Examinations of hip hop are nothing new to academia. In regards to English Studies, Hip Hop has been examined for its potential contributions to pedagogy, linguistics, and literacy. As a cultural practice, it has been studied for its history, role in the African diaspora, presentations of gender and sexuality, and socio-political impact.  Most of these studies focused on the more popular aspects of hip hop—rapping, djing, and breakdancing–with little focus on the cypher.  Most examinations Hip Hop in English Studies simply define the cypher as a point of reference within larger hip hop culture. There is little to no exploration or examination of it beyond it being a practice within hip hop culture. The limited amount of literature about cyphers focuses on two areas: language and pedagogy.

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In “ ‘Bring it to the cypher’: Hip Hop Nation Language,” Alim presents that the cypher as a space where “the cultural modes of discourse are at their peak.” He examines the significance of language within the cypher stating, the cypher “is where all (or some combination) of Hip Hop cultural modes of discourse and discursive practices…converge into a fluid matrix of linguistic cultural activity. Works such as Newman’s “Rap Literacy: A genre analysis of Hip Hop ciphers” argue for the a multiliteracy approach to literacy by using the cipher as an example of “an oral vernacular genre” that challenges traditional conceptualizations of literacy.

Beyond its usefulness for language and literacy studies, the cypher has also been explored for its potential contributions to pedagogy. In “Framing and Reviewing Hip Hop Educational Research.” Petchauer argues that all aspects of hip hop are being utilized within academia to reach urban youth through critical pedagogy, to examine identity formation within the ethnic groups that utilize hip hop, and to explore historical and social aspects of hip hop. The focus on critical pedagogy can also be seen in the works of A. Dee Williams. In “The Critical Cultural Cypher: Remaking Paulo Freire’s Cultural Circles Using Hip Hop Culture,” Williams argues for the use of critical hip hop pedagogy to engage students in “a discourse of enlightenment” in order to develop “their use of counter-narratives,” “the language of critique and transcendence,” and “critical awareness (7).” The cypher was used as a foundation for the instruction, focusing on challenging, expanding, and constructing knowledge. There are many other works, which I do not have time to explore here, which examine hip hop pedagogy and cyphers for their usefulness in K-12 Urban Education. The key here is that the cypher is always literally translated in to the classroom by having students sit in a circle or by bringing hip hop texts/music into the classroom for students to discuss. Here the concept of a cypher and hip hop pedagogy is presented as a bridge between students day to day activities and ideologies and the curriculum.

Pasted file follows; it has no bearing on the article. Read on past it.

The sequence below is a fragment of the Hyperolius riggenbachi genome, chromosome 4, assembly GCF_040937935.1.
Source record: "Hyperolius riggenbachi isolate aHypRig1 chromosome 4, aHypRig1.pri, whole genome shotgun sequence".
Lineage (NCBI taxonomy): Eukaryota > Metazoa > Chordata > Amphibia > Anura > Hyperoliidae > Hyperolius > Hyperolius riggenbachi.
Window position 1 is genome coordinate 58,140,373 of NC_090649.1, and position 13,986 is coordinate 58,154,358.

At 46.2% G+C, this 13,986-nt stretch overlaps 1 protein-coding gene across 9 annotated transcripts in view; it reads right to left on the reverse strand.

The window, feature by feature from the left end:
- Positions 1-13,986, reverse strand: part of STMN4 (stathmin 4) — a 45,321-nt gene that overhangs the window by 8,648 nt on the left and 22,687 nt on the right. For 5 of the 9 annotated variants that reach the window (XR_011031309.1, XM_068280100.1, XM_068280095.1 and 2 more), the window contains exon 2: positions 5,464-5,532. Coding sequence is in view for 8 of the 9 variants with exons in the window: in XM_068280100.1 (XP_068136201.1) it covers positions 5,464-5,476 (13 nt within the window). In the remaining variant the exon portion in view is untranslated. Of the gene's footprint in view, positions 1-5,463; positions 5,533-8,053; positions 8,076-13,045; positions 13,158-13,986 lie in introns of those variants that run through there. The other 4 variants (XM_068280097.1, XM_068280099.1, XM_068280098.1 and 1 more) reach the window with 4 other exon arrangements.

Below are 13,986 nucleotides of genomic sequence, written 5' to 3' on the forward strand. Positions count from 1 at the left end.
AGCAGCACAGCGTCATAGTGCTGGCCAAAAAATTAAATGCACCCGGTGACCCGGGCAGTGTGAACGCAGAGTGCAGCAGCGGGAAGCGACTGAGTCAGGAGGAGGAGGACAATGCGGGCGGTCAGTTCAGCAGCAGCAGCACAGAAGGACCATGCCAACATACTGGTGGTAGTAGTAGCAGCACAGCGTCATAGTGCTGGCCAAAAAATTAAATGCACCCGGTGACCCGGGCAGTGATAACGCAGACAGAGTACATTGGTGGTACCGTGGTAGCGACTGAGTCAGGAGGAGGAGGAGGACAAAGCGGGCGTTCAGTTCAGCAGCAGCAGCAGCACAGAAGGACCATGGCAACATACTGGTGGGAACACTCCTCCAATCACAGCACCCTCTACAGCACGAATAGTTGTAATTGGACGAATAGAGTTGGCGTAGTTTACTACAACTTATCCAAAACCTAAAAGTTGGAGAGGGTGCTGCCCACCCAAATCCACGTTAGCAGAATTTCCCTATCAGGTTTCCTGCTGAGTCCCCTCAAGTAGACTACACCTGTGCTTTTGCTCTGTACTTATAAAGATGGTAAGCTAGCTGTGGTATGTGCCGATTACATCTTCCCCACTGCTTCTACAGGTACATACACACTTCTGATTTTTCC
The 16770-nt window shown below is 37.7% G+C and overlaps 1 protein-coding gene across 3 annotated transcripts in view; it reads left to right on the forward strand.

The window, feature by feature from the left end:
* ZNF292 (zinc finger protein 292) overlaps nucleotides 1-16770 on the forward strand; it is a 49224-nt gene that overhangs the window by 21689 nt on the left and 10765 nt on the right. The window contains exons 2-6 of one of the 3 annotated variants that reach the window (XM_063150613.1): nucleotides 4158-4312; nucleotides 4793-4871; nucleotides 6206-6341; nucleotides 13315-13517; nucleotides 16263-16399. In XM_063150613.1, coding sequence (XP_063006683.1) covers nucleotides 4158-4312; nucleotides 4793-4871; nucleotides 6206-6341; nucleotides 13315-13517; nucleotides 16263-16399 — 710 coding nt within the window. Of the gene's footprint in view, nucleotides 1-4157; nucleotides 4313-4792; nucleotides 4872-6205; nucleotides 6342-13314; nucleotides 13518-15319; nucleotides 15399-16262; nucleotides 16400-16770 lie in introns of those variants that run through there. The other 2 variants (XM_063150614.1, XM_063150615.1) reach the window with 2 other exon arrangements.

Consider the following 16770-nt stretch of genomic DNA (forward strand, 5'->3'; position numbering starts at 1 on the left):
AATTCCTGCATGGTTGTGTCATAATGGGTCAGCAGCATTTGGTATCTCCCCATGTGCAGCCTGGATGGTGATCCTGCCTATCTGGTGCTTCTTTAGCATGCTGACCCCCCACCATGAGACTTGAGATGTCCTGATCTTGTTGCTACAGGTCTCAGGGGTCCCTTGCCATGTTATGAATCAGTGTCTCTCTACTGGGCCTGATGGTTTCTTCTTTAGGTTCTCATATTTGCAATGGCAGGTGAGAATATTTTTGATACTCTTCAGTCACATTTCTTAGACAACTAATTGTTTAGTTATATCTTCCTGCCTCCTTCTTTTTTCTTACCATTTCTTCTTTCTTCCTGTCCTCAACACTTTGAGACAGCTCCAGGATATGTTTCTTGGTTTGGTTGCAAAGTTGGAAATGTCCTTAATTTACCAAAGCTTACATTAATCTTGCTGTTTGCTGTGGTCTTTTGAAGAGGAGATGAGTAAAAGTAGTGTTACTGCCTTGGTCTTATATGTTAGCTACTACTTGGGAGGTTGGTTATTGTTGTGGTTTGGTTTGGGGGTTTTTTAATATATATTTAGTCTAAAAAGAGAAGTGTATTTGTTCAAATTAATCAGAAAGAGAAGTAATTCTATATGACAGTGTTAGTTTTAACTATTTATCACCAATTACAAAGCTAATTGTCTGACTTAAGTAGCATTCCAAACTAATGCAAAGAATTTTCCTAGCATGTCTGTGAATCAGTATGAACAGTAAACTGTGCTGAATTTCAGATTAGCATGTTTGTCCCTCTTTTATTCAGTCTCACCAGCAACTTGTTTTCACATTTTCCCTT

Although there are only a few examinations of the cypher, these views situate the cypher as a significant part of hip hop culture with the potential to impact education. These works all provide definitions of the cypher and situate it as a significant tool of individual and collective expression. However, understanding the cypher as a network has the potential to move beyond examinations of cyphers as cultural artifact and beyond the cypher as a pedagogical tool through the literal classroom circle.